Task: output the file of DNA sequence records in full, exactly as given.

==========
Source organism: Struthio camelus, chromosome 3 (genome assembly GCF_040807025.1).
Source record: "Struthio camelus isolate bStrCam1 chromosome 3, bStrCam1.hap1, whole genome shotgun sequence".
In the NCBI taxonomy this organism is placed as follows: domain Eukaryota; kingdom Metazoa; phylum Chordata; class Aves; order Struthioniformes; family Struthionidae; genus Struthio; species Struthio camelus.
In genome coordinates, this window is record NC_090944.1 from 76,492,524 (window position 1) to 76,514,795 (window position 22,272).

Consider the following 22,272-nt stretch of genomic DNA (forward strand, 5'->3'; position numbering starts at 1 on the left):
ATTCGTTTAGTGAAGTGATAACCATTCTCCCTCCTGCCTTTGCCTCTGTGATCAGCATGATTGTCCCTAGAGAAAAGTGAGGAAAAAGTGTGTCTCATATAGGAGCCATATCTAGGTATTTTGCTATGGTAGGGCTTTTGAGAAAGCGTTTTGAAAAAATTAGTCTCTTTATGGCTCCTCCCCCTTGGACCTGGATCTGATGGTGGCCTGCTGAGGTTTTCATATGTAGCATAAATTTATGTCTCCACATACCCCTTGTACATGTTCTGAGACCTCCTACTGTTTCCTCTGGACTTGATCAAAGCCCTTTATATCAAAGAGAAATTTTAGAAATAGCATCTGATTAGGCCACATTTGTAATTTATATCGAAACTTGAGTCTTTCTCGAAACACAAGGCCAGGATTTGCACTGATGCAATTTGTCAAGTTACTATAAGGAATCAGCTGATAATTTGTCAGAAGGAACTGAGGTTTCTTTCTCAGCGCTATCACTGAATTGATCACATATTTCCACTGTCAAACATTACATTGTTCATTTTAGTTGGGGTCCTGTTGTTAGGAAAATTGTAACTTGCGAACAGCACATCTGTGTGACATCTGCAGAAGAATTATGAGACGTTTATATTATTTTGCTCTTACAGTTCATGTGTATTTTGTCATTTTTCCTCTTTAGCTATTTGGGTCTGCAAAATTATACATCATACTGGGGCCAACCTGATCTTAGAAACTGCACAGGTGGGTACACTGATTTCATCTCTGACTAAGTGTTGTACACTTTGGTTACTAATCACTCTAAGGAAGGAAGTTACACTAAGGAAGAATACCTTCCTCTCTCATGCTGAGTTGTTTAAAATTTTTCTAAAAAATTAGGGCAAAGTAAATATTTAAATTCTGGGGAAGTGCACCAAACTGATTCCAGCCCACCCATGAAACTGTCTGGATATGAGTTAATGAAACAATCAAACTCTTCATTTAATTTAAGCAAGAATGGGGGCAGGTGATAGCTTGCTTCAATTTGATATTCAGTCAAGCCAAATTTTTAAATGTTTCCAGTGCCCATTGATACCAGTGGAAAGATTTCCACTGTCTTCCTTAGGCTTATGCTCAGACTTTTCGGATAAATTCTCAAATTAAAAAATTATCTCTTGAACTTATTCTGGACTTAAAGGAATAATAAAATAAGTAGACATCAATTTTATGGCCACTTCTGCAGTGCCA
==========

Source organism: Struthio camelus, chromosome 3 (genome assembly GCF_040807025.1).
Source record: "Struthio camelus isolate bStrCam1 chromosome 3, bStrCam1.hap1, whole genome shotgun sequence".
In the NCBI taxonomy this organism is placed as follows: domain Eukaryota; kingdom Metazoa; phylum Chordata; class Aves; order Struthioniformes; family Struthionidae; genus Struthio; species Struthio camelus.
In genome coordinates, this window is record NC_090944.1 from 76,492,524 (window position 1) to 76,514,795 (window position 22,272).

Consider the following 22,272-nt stretch of genomic DNA (forward strand, 5'->3'; position numbering starts at 1 on the left):
ATTCGTTTAGTGAAGTGATAACCATTCTCCCTCCTGCCTTTGCCTCTGTGATCAGCATGATTGTCCCTAGAGAAAAGTGAGGAAAAAGTGTGTCTCATATAGGAGCCATATCTAGGTATTTTGCTATGGTAGGGCTTTTGAGAAAGCGTTTTGAAAAAATTAGTCTCTTTATGGCTCCTCCCCCTTGGACCTGGATCTGATGGTGGCCTGCTGAGGTTTTCATATGTAGCATAAATTTATGTCTCCACATACCCCTTGTACATGTTCTGAGACCTCCTACTGTTTCCTCTGGACTTGATCAAAGCCCTTTATATCAAAGAGAAATTTTAGAAATAGCATCTGATTAGGCCACATTTGTAATTTATATCGAAACTTGAGTCTTTCTCGAAACACAAGGCCAGGATTTGCACTGATGCAATTTGTCAAGTTACTATAAGGAATCAGCTGATAATTTGTCAGAAGGAACTGAGGTTTCTTTCTCAGCGCTATCACTGAATTGATCACATATTTCCACTGTCAAACATTACATTGTTCATTTTAGTTGGGGTCCTGTTGTTAGGAAAATTGTAACTTGCGAACAGCACATCTGTGTGACATCTGCAGAAGAATTATGAGACGTTTATATTATTTTGCTCTTACAGTTCATGTGTATTTTGTCATTTTTCCTCTTTAGCTATTTGGGTCTGCAAAATTATACATCATACTGGGGCCAACCTGATCTTAGAAACTGCACAGGTGGGTACACTGATTTCATCTCTGACTAAGTGTTGTACACTTTGGTTACTAATCACTCTAAGGAAGGAAGTTACACTAAGGAAGAATACCTTCCTCTCTCATGCTGAGTTGTTTAAAATTTTTCTAAAAAATTAGGGCAAAGTAAATATTTAAATTCTGGGGAAGTGCACCAAACTGATTCCAGCCCACCCATGAAACTGTCTGGATATGAGTTAATGAAACAATCAAACTCTTCATTTAATTTAAGCAAGAATGGGGGCAGGTGATAGCTTGCTTCAATTTGATATTCAGTCAAGCCAAATTTTTAAATGTTTCCAGTGCCCATTGATACCAGTGGAAAGATTTCCACTGTCTTCCTTAGGCTTATGCTCAGACTTTTCGGATAAATTCTCAAATTAAAAAATTATCTCTTGAACTTATTCTGGACTTAAAGGAATAATAAAATAAGTAGACATCAATTTTATGGCCACTTCTGCAGTGCCA